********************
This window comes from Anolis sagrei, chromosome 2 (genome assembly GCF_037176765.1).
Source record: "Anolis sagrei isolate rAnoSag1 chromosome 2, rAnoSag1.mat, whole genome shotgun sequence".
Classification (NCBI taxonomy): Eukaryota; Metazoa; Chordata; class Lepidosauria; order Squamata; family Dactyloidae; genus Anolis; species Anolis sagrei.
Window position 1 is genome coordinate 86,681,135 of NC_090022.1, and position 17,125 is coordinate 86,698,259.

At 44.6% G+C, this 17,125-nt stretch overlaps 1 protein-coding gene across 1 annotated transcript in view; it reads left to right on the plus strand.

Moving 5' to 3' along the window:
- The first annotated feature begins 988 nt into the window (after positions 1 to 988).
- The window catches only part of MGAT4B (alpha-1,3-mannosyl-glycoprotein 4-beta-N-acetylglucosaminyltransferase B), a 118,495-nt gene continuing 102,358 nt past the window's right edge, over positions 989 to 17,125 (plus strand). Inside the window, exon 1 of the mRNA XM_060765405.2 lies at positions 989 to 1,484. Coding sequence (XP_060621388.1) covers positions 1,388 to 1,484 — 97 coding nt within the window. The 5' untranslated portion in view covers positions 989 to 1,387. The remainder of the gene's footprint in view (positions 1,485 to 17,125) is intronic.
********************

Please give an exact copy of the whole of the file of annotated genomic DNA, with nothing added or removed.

This window comes from Anolis sagrei, chromosome 2 (genome assembly GCF_037176765.1).
Source record: "Anolis sagrei isolate rAnoSag1 chromosome 2, rAnoSag1.mat, whole genome shotgun sequence".
Classification (NCBI taxonomy): Eukaryota; Metazoa; Chordata; class Lepidosauria; order Squamata; family Dactyloidae; genus Anolis; species Anolis sagrei.
Window position 1 is genome coordinate 86,681,135 of NC_090022.1, and position 17,125 is coordinate 86,698,259.

At 44.6% G+C, this 17,125-nt stretch overlaps 1 protein-coding gene across 1 annotated transcript in view; it reads left to right on the plus strand.

Moving 5' to 3' along the window:
- The first annotated feature begins 988 nt into the window (after positions 1 to 988).
- The window catches only part of MGAT4B (alpha-1,3-mannosyl-glycoprotein 4-beta-N-acetylglucosaminyltransferase B), a 118,495-nt gene continuing 102,358 nt past the window's right edge, over positions 989 to 17,125 (plus strand). Inside the window, exon 1 of the mRNA XM_060765405.2 lies at positions 989 to 1,484. Coding sequence (XP_060621388.1) covers positions 1,388 to 1,484 — 97 coding nt within the window. The 5' untranslated portion in view covers positions 989 to 1,387. The remainder of the gene's footprint in view (positions 1,485 to 17,125) is intronic.